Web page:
I did not receive any formal training in acting until grad school. I was living in Pittsburgh, working as an insurance casualty underwriter and traveling on weekends to work with the Wheeling Symphony Orchestra and The Ensemble Company of the Cincinnati Opera on a production of Die Fledermaus. I was also playing John Proctor in Oglebay Institute's production of The Crucible. The maestro, hearing that I was doing the play, pulled me aside and told me, “You need to make a decision between serious music and the ‘play acting’ thing.” Two days later, the woman who was playing my wife in The Crucible told me she was going to audition for a satellite grad school program which would have master teaching instructors from Carnegie-Mellon and Julliard and would be stationed at West Virginia University. The day of the audition, she could not make her appointment. I took her appointment spot and I got in, and now I have an MFA in acting and an undying love of Shakespeare. There is much to be grateful to in my life in theatre.

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The cast of The Curious Incident of the Dog in the Night-Time. Photo by Mikki Schaffner.

2. When did you know you wanted to be an actor, and what’s your favorite part of the job?

I thought that acting would be my “hobby,” not my chosen career. I was told that acting was something I should seriously consider while I was getting that undergrad degree by several of my Jesuit teachers. I went to undergrad school intending to study nuclear medicine and ended up with a social psychology degree. I knew in my heart that the arts were giving me a lot for which to be thankful, but I can’t say that I wanted to be an actor. For me, part of this job has been accepting that acting is always going to be a part of my life's journey!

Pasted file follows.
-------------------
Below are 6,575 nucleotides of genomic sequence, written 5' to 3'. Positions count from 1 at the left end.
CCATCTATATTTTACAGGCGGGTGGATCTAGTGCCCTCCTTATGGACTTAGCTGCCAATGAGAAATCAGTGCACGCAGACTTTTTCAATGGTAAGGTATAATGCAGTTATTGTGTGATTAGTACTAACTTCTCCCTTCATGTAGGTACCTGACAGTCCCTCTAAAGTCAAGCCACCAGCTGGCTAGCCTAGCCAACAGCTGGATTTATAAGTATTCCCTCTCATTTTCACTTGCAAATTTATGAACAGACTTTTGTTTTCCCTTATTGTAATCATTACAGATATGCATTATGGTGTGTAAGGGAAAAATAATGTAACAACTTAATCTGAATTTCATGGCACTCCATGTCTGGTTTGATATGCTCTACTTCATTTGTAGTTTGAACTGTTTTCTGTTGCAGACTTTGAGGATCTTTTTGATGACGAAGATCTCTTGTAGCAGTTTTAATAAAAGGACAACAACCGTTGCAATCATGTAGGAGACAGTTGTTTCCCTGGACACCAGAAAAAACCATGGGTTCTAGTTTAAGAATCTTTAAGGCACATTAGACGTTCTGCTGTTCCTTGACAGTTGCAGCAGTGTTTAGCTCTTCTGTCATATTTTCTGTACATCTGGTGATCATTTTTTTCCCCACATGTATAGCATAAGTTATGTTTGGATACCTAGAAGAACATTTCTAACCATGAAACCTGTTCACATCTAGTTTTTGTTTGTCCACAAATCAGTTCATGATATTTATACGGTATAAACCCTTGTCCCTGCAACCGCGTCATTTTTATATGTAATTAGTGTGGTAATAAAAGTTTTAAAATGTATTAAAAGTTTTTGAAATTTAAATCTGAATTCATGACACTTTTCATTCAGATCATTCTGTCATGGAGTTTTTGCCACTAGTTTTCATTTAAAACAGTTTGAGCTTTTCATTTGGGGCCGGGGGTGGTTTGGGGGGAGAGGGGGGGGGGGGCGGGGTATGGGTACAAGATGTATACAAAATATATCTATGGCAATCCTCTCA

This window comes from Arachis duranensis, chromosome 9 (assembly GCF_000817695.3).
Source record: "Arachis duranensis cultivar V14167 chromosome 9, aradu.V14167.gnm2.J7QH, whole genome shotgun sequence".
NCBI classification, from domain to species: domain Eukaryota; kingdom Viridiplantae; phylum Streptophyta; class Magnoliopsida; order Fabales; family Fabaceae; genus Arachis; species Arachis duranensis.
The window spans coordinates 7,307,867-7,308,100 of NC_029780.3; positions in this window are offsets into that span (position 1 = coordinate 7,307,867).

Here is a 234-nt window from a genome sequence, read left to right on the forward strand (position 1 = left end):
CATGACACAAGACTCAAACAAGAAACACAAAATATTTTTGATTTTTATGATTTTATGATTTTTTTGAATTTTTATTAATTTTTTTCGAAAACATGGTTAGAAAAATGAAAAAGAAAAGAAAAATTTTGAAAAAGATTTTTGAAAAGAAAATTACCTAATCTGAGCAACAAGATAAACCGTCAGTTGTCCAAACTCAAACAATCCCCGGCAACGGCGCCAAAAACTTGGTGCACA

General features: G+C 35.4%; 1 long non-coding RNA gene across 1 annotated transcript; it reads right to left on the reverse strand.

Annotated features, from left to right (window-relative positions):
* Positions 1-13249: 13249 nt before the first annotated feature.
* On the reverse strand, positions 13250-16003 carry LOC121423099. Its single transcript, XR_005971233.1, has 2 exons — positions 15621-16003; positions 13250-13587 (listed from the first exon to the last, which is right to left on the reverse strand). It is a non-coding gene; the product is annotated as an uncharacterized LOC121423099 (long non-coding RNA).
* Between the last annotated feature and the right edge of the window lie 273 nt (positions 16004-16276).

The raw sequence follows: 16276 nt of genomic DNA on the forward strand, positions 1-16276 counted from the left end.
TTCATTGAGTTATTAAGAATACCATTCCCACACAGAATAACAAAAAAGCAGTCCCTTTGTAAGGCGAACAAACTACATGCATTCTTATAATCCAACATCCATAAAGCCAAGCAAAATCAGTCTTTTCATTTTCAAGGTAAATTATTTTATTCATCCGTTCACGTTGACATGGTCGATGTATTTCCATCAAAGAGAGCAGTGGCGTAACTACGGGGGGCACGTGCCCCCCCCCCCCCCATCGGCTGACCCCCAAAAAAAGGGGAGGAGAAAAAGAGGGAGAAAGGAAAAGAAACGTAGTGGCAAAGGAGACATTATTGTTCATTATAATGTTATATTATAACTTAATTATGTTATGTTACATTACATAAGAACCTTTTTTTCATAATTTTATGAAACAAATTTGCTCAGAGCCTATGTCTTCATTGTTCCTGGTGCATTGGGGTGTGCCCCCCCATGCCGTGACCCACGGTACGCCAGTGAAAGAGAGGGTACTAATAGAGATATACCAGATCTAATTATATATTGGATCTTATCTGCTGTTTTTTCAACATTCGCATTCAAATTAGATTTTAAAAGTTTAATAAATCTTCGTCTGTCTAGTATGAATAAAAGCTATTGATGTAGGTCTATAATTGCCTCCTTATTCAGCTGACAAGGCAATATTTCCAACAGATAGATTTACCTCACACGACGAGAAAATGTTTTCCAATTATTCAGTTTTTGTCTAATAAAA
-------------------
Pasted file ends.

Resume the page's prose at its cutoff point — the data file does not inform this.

As stated, I was working as an insurance underwriter when I found out that I had been accepted into my grad school program. The offer caused a dilemma. I called the person whom I consider one of the wisest people I know — my mom. I asked her advice and the following is what she said to me, “You are presently working at a job that gives you a nice income but I do not see you smile when you talk about your job. Most people spend their lives in jobs that they do not love because they get used to the money. But I think it's better to find something that gives you meaning and purpose in the world. You can't take money with you to your grave. Money certainly makes life easier but it cannot always make you happy. Life is not meant to be lived in regret. If this is something you will regret, then quit your job and go to grad school. And if you are going to do it, do it now. Not next week. Not next month. Do it now.” I went in the next day and resigned and went to grad school. I have no regrets about that decision to have a career in the arts.

My career allows me to be part of the world of theatre. I am not always an actor. Sometimes I am a teacher — I recently taught the professional development workshop class at City College of New York and in the past, taught introduction to acting, the history of musical theatre and introduction to Shakespeare at Cornell University. I am a director — this past summer, I directed the one-man show Stepin’ and Me, which just received three nominations for the International Mid-Town Theater Festival, including Best Solo Play. I am also a dramaturge — in the summer, I adapted Friedrich Schiller’s Mary Stuart. This past spring, I worked as a costume assistant on The African Company Presents: Richard III. I think of myself as a theater inclusion artist and activist.